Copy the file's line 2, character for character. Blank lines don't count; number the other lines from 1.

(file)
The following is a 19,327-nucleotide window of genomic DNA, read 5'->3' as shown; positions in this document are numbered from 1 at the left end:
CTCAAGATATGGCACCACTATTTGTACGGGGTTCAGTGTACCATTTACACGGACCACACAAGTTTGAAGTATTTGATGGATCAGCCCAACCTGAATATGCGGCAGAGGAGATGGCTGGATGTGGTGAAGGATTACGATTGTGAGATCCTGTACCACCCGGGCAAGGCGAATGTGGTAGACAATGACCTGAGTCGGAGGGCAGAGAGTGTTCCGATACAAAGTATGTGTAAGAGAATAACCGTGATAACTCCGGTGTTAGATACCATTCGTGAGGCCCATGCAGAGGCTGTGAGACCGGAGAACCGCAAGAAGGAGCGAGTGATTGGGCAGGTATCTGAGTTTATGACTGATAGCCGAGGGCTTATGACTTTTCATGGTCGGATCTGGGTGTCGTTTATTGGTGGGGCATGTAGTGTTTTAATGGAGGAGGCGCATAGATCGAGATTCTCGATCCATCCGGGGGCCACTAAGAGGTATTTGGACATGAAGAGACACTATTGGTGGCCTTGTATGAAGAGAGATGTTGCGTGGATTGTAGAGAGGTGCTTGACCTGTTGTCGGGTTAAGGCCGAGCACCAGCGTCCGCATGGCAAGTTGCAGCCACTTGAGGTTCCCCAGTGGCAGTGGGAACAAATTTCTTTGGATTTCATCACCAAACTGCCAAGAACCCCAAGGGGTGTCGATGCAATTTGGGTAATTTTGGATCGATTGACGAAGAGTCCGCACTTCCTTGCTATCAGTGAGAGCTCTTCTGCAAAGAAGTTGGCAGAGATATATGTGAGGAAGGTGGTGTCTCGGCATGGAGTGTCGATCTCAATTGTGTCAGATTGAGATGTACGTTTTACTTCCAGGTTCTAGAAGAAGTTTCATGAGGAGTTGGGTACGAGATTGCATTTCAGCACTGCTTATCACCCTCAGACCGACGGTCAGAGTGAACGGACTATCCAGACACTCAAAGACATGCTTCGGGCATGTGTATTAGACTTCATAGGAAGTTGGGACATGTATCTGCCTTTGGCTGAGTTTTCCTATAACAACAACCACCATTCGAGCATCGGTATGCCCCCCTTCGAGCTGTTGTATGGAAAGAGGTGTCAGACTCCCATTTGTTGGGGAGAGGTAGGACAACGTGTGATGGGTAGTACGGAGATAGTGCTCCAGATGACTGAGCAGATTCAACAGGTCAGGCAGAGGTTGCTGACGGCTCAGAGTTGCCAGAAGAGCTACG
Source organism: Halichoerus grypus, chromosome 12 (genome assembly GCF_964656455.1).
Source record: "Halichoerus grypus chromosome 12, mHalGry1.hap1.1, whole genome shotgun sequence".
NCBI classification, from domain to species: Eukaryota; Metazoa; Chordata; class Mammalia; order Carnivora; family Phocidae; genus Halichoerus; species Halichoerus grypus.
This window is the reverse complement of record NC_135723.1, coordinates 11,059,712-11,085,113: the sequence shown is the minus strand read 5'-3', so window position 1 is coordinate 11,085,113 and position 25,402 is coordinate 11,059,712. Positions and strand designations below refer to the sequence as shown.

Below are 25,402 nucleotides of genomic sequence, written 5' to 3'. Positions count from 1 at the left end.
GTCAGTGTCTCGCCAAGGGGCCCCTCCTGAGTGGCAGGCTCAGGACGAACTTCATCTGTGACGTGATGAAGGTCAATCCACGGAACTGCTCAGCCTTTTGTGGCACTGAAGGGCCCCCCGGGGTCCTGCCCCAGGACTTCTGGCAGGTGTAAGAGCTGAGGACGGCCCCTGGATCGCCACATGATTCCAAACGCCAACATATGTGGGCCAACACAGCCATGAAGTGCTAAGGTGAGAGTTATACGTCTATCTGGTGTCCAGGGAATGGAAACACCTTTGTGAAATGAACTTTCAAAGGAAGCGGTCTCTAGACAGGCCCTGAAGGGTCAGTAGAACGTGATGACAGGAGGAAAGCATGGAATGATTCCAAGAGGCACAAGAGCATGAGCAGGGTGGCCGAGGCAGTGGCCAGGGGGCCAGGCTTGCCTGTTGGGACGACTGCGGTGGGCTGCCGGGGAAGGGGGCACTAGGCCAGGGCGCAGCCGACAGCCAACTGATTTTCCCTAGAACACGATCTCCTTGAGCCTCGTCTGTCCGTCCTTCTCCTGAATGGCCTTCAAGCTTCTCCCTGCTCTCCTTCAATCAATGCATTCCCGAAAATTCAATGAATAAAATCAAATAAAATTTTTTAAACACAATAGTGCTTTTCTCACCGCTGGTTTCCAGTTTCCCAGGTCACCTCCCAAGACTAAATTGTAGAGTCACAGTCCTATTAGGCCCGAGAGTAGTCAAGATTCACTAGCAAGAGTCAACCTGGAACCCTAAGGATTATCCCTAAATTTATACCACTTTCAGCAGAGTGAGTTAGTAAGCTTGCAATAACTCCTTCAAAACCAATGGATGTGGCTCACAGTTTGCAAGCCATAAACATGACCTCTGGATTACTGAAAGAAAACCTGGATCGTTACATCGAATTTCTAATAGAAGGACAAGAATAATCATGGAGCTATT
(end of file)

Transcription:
CTCAAGATATGGCACCACTATTTGTACGGGGTTCAGTGTACCATTTACACGGACCACACAAGTTTGAAGTATTTGATGGATCAGCCCAACCTGAATATGCGGCAGAGGAGATGGCTGGATGTGGTGAAGGATTACGATTGTGAGATCCTGTACCACCCGGGCAAGGCGAATGTGGTAGACAATGACCTGAGTCGGAGGGCAGAGAGTGTTCCGATACAAAGTATGTGTAAGAGAATAACCGTGATAACTCCGGTGTTAGATACCATTCGTGAGGCCCATGCAGAGGCTGTGAGACCGGAGAACCGCAAGAAGGAGCGAGTGATTGGGCAGGTATCTGAGTTTATGACTGATAGCCGAGGGCTTATGACTTTTCATGGTCGGATCTGGGTGTCGTTTATTGGTGGGGCATGTAGTGTTTTAATGGAGGAGGCGCATAGATCGAGATTCTCGATCCATCCGGGGGCCACTAAGAGGTATTTGGACATGAAGAGACACTATTGGTGGCCTTGTATGAAGAGAGATGTTGCGTGGATTGTAGAGAGGTGCTTGACCTGTTGTCGGGTTAAGGCCGAGCACCAGCGTCCGCATGGCAAGTTGCAGCCACTTGAGGTTCCCCAGTGGCAGTGGGAACAAATTTCTTTGGATTTCATCACCAAACTGCCAAGAACCCCAAGGGGTGTCGATGCAATTTGGGTAATTTTGGATCGATTGACGAAGAGTCCGCACTTCCTTGCTATCAGTGAGAGCTCTTCTGCAAAGAAGTTGGCAGAGATATATGTGAGGAAGGTGGTGTCTCGGCATGGAGTGTCGATCTCAATTGTGTCAGATTGAGATGTACGTTTTACTTCCAGGTTCTAGAAGAAGTTTCATGAGGAGTTGGGTACGAGATTGCATTTCAGCACTGCTTATCACCCTCAGACCGACGGTCAGAGTGAACGGACTATCCAGACACTCAAAGACATGCTTCGGGCATGTGTATTAGACTTCATAGGAAGTTGGGACATGTATCTGCCTTTGGCTGAGTTTTCCTATAACAACAACCACCATTCGAGCATCGGTATGCCCCCCTTCGAGCTGTTGTATGGAAAGAGGTGTCAGACTCCCATTTGTTGGGGAGAGGTAGGACAACGTGTGATGGGTAGTACGGAGATAGTGCTCCAGATGACTGAGCAGATTCAACAGGTCAGGCAGAGGTTGCTGACGGCTCAGAGTTGCCAGAAGAGCTACG